Reproductive Tract Lesions in Canids Contracepted With Melengestrol Acetate (MGA)
American Association of Zoo Veterinarians Conference 2007
Anneke Moresco, DVM, MS; Linda Munson, DVM, PhD, DACVP
Veterinary Medicine: Pathology, Microbiology, and Immunology, University of California, Davis, CA, USA


Many species, including canids, are effectively contracepted with progestins, and melengestrol acetate (MGA) has been widely used for zoo species. Chronic use of progestins has been associated with significant gynecologic lesions in felids. This project investigates whether progestin contraceptives also affect reproductive health in canids by comparing uterine lesions in MGA-treated and untreated (control) zoo canids. Reproductive tracts from adult canids at United States zoos were obtained from submissions to the Association of Zoos & Aquariums Wildlife Contraception Center Health Surveillance Program. Reproductive tracts were sampled following standard protocols and processed routinely for histopathology. Microscopic evaluations were performed without knowledge of treatment. Ovaries were examined for tertiary follicles or corpora lutea and uteri were evaluated for endometrial hyperplasia (EH), metritis, pyometra, hydrometra, mineralization, endometrial atrophy, and adenomyosis. Lesion prevalence was compared between treated and control groups, controlling for age and parity. Ninety-one cases (68 controls and 23 treated) representing 13 species were included. Advanced EH, hydrometra, and mineralization were more prevalent in treated than control groups (39% vs. 9%; 70% vs. 22%; 52% vs. 0% resp). An additional 47% of treated animals (vs. 3% controls) had such severe hydrometra or pyometra that EH could not be graded. Endometrial hyperplasia, mineralization, and hydrometra were associated with MGA exposure. Because these lesions can permanently impair the fertility of females, long-term use of MGA for contraception of genetically valuable canids is not recommended.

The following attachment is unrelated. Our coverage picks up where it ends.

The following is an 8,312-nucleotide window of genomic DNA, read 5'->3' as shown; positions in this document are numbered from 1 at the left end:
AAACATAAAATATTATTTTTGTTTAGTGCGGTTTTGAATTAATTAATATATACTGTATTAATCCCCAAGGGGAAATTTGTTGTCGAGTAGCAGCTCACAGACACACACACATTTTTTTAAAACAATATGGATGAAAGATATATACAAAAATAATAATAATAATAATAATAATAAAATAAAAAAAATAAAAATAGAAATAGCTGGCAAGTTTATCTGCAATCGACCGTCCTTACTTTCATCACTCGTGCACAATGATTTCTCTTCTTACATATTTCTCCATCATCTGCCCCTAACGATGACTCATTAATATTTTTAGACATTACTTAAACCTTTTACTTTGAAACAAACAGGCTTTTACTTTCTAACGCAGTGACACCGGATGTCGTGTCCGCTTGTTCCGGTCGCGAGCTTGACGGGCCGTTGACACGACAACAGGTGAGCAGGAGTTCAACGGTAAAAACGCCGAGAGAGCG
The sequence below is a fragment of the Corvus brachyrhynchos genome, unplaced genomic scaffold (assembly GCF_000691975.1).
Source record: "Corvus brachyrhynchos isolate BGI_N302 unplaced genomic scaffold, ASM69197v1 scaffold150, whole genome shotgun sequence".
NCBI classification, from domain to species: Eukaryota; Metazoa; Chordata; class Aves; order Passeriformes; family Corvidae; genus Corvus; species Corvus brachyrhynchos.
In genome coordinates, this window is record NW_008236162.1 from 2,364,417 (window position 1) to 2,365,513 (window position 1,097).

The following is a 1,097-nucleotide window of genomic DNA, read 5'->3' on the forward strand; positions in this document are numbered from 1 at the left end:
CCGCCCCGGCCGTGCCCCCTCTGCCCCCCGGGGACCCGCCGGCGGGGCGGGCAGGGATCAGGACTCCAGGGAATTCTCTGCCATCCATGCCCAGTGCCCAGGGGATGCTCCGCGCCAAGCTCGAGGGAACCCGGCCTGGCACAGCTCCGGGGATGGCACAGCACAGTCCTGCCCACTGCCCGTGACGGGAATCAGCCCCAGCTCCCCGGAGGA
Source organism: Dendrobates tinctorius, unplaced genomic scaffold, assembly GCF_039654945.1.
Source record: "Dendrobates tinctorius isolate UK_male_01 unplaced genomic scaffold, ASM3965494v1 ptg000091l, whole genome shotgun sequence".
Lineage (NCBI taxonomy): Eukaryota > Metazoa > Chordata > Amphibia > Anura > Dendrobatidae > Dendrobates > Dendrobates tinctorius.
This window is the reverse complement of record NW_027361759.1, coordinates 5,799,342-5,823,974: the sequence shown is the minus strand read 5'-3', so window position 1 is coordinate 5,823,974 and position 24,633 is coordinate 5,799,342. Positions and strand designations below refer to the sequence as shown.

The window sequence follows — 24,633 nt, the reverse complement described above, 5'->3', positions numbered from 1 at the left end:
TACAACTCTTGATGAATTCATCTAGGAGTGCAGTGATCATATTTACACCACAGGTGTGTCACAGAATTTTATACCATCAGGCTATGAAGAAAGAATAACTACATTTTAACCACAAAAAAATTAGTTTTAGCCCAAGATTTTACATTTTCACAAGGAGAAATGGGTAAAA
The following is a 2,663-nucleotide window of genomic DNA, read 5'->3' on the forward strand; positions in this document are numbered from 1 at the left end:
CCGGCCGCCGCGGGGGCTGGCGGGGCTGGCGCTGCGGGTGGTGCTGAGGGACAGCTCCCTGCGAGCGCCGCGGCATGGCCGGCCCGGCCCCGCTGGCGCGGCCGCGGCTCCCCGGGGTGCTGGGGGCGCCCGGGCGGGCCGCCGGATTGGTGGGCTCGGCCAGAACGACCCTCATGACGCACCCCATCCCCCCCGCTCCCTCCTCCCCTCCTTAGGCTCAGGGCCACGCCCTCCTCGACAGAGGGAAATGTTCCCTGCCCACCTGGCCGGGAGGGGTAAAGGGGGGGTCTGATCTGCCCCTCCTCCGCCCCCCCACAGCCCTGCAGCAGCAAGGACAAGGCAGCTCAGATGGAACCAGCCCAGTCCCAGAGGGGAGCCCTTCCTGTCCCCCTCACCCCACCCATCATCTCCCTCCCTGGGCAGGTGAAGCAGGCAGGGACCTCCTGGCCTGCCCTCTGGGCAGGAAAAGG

The authors thank all participating institutions, as well as the veterinarians, curators, technicians, and registrars that have sent reproductive tracts as well as the information necessary to include the cases in this study. This project was partially funded by the Association of Zoos and Aquariums Conservation Endowment Fund.


Speaker Information
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Anneke Moresco, DVM, MS
Veterinary Medicine: Pathology, Microbiology and Immunology
University of California
Davis, CA, USA

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